The Magi from the East came to Bethlehem to pay homage to the Baby Jesus and give him gifts: incense as a symbol of divinity, gold representing power, and myrrh as a sign of martyrdom. Yet the Gospel of Matthew makes no mention either of their number, or of their names, or even of where they came from, guided by the light of the miraculous star. Tradition has it that they were three; in the 6th century these Magi became known as kings, and in the 8th century names emerged: Caspar, Melchior and Balthazar. According to legend, on their return home they were baptised and died a martyr’s death in defence of their faith in Christ. One legend gives their burial place as Jerusalem, whence their remains are said to have been transferred to Milan. From Italy, the relics of the Three Kings were relocated in 1164 to Cologne, which thereupon became a major centre of Christian pilgrimage. Today, the relics of the Magi from the East are preserved in Cologne cathedral in a reliquary considered the greatest masterpiece of medieval goldsmithery.
From the theological perspective, the story of the arrival of the Magi in Bethlehem describes the revelation of God to all the nations in Jesus Christ. The celebration of the Epiphany is one of the oldest holidays in the Church. It was celebrated in the West as early as in the 4th century.
The feast of the Epiphany (or Twelfth Night, as it is known in English) brings to a close the Christmas period (the twelve days of Christmas). In Polish tradition there are several customs connected with this day, which was known as “generous”. Carollers would visit homes singing carols and bringing good wishes. In return for their wassail they would be regaled with specially baked pastries called “szczodraki” (from “szczodry” – generous). In the north-east of Poland children would be given animal-shaped pastries. In Małopolska water was blessed for use in rites intended as protection against magic, storms and all other misfortunes. Chalk, myrrh (resin) and incense were also blessed, and the myrrh and incense then burned in the home to assure the family health for the year. This was also the day when the family jewellery, and gold and silver coins were blessed. Today at the Epiphany, chalk is blessed and then used to chalk the sign of blessing above the front door: the letters K+M+B. These are commonly thought to represent the initials of the Three Kings, although the official elaboration is Christus Multorum Benefactor (Christ benefactor of many) or Christus Mansionem Benedicat (May Christ bless this place).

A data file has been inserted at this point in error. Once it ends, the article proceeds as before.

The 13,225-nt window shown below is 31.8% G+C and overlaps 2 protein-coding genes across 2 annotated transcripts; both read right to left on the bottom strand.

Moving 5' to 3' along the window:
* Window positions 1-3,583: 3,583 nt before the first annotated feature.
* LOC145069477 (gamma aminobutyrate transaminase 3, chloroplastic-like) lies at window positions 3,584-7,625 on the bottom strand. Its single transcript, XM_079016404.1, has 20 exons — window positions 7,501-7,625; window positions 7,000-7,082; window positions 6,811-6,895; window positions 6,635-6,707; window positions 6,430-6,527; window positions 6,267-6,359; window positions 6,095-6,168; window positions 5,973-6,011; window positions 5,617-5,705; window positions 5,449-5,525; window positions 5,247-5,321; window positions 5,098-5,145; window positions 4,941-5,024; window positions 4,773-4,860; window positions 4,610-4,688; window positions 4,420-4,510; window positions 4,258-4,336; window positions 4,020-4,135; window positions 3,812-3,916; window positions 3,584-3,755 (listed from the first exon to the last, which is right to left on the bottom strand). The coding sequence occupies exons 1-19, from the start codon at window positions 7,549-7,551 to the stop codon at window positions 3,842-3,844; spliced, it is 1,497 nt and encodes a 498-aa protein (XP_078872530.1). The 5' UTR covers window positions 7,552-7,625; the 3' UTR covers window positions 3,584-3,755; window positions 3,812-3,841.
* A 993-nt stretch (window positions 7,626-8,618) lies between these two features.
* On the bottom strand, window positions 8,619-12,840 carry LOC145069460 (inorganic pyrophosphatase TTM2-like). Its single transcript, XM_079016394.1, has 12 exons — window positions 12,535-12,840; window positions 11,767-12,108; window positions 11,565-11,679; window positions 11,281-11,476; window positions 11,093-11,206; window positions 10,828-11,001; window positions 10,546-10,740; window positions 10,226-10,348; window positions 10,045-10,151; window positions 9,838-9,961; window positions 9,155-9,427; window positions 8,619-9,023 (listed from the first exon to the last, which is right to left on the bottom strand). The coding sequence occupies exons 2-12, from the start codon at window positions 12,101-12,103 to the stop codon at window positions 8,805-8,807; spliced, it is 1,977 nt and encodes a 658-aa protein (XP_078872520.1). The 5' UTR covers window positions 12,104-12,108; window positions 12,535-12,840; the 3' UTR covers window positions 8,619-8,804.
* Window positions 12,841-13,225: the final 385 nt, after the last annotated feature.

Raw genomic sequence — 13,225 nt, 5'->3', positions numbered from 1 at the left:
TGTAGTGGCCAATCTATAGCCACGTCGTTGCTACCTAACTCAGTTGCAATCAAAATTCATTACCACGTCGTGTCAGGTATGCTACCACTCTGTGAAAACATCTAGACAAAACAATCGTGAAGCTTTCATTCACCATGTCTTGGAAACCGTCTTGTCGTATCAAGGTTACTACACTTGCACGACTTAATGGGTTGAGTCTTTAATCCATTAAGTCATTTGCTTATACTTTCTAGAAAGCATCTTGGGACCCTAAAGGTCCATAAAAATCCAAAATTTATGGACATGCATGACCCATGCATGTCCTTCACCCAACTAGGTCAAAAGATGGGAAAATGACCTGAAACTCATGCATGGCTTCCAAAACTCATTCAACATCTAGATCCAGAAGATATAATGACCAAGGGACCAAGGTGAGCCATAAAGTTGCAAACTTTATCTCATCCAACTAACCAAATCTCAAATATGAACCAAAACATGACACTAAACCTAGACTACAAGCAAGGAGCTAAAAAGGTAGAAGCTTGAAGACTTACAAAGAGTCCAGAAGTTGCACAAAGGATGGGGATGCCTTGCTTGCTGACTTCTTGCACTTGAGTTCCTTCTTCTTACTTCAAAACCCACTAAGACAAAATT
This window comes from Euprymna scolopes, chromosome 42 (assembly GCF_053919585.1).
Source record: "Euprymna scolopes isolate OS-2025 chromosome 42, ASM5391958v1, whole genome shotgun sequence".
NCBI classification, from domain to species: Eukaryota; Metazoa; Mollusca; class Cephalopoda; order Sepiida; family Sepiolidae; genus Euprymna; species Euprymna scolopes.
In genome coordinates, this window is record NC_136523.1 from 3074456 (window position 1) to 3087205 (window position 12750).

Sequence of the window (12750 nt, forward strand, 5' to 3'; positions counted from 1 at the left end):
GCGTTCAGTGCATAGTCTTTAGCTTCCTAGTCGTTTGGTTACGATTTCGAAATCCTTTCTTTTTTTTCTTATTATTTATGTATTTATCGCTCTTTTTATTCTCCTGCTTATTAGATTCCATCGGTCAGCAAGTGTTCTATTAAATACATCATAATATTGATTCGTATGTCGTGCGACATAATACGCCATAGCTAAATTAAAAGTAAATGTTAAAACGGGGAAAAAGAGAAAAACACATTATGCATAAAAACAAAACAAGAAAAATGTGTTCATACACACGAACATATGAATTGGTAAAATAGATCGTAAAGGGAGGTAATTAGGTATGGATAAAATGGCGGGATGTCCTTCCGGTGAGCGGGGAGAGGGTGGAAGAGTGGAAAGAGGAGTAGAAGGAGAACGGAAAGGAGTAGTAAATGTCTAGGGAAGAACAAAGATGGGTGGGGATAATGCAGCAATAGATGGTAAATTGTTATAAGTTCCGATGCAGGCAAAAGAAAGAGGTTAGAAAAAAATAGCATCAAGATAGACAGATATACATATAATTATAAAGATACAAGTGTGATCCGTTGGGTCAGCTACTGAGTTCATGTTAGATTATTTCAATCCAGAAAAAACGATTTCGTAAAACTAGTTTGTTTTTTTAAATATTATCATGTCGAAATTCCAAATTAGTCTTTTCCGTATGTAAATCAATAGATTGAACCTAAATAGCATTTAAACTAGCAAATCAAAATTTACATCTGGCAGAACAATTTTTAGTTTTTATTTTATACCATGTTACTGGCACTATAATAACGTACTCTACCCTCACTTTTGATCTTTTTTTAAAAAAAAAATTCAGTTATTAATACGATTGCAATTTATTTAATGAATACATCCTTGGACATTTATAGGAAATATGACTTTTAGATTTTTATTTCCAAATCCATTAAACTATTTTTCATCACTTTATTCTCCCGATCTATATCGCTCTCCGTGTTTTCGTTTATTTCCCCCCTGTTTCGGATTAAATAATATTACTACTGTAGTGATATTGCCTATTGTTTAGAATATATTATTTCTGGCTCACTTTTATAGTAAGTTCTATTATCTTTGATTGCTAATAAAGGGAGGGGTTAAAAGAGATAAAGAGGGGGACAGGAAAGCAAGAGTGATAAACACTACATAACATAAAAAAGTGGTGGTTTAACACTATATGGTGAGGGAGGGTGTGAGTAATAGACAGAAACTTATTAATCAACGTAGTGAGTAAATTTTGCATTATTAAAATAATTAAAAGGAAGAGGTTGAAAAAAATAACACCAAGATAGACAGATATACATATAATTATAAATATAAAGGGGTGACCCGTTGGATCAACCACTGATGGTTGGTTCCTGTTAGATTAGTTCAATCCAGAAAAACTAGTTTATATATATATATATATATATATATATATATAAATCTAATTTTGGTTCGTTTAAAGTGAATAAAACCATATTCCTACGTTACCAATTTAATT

Caspar – name derived from the Persian gizbar – grand, glorious.
Melchior – Hebrew name. Melek or means “God is my light”.
Baltazar – name of Semitic origin. Beltshassar means “May Bel (a god) protect the king”.
Iconography: the Three Kings are usually depicted as men from the Orient, in rich, colourful robes, and from the 10th century also wearing crowns (for an image of the Homage of the Three Kings in the woodcut database, see: S/155/56/MT)